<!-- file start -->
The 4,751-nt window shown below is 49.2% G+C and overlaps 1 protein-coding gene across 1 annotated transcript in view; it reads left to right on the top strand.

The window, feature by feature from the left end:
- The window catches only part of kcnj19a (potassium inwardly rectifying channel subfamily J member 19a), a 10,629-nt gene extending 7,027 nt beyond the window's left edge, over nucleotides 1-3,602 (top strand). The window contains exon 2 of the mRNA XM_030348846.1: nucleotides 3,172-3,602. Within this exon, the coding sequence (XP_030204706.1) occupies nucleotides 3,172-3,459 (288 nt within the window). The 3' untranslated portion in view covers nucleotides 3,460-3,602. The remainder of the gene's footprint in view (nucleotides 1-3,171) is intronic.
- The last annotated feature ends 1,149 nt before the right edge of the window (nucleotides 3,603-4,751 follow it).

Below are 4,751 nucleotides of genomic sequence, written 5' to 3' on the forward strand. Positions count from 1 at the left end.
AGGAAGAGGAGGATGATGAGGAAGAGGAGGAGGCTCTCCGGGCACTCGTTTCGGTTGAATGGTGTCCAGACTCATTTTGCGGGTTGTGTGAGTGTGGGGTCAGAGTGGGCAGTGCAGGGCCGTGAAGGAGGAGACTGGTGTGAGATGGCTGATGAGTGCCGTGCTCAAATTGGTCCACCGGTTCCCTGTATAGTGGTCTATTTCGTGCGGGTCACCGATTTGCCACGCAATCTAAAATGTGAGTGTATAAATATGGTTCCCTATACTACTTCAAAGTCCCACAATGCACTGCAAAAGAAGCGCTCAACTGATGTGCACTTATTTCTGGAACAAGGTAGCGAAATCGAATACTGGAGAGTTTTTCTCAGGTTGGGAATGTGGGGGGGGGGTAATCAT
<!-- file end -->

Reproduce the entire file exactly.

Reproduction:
The 4,751-nt window shown below is 49.2% G+C and overlaps 1 protein-coding gene across 1 annotated transcript in view; it reads left to right on the top strand.

The window, feature by feature from the left end:
- The window catches only part of kcnj19a (potassium inwardly rectifying channel subfamily J member 19a), a 10,629-nt gene extending 7,027 nt beyond the window's left edge, over nucleotides 1-3,602 (top strand). The window contains exon 2 of the mRNA XM_030348846.1: nucleotides 3,172-3,602. Within this exon, the coding sequence (XP_030204706.1) occupies nucleotides 3,172-3,459 (288 nt within the window). The 3' untranslated portion in view covers nucleotides 3,460-3,602. The remainder of the gene's footprint in view (nucleotides 1-3,171) is intronic.
- The last annotated feature ends 1,149 nt before the right edge of the window (nucleotides 3,603-4,751 follow it).

Below are 4,751 nucleotides of genomic sequence, written 5' to 3' on the forward strand. Positions count from 1 at the left end.
AGGAAGAGGAGGATGATGAGGAAGAGGAGGAGGCTCTCCGGGCACTCGTTTCGGTTGAATGGTGTCCAGACTCATTTTGCGGGTTGTGTGAGTGTGGGGTCAGAGTGGGCAGTGCAGGGCCGTGAAGGAGGAGACTGGTGTGAGATGGCTGATGAGTGCCGTGCTCAAATTGGTCCACCGGTTCCCTGTATAGTGGTCTATTTCGTGCGGGTCACCGATTTGCCACGCAATCTAAAATGTGAGTGTATAAATATGGTTCCCTATACTACTTCAAAGTCCCACAATGCACTGCAAAAGAAGCGCTCAACTGATGTGCACTTATTTCTGGAACAAGGTAGCGAAATCGAATACTGGAGAGTTTTTCTCAGGTTGGGAATGTGGGGGGGGGGTAATCAT